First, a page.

tyler.willard (944724) | more than 7 years ago | (#19077905)

Bullshit.

Complete and utter bullshit.

The anti-virus/security industry has bent over backwards for over a decade to avoid even the appearance if impropriety. Recollect the public and nasty castigating of the University of Calgary over virus writing courses to "train" antivirus researchers. After this and other efforts there are still large numbers of people who still think antivirus companies write viruses. Offering bounties on vulnerabilities is no different from employing malware authors. This does nothing but harm to the reputation of the industry.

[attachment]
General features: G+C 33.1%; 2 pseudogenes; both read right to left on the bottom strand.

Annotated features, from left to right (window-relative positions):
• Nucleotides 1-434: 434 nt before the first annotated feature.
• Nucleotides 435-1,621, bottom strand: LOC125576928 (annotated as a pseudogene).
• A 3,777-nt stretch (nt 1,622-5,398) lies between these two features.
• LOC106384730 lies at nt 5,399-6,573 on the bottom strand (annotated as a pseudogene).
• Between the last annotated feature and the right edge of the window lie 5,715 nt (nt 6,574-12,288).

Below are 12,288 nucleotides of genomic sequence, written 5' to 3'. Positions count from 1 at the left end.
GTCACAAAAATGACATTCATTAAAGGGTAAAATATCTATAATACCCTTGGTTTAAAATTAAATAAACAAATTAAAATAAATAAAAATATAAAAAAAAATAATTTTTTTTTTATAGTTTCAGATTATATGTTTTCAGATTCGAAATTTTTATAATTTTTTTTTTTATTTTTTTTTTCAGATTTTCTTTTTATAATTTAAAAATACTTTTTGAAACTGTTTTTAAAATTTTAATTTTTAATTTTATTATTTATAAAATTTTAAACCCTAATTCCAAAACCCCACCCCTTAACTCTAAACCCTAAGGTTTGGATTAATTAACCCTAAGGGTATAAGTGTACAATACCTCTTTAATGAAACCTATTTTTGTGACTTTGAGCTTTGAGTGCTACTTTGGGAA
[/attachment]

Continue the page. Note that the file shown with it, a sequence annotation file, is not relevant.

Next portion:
Further, selling vulnerabilities underground takes a hell of a lot more than cracking code with time and tools. It's a *goddamn* criminal endeavor that comes with the associated risks and effort. For the security industry to openly encourage and reward this sort of activity is a horrendous idea from both an ethical and practical standpoint.

The ethical standpoint should be obvious: activity threatening to the public should not be encouraged and rewarded.

The practical standpoint shouldn't be difficuld to grasp either: how to prevent the blackmarket resale of bountied exploits, how to contain the information so as not to inspire related exploits, how not to provide cover for blackmarket exploit purveyors who send in a few to pretend to legitimacy?

The idea that this could in any way be good or effective is at best ridiculously naive and at worst criminally negligent.

Re:Too late (1)

orclevegam (940336) | more than 7 years ago | (#19082429)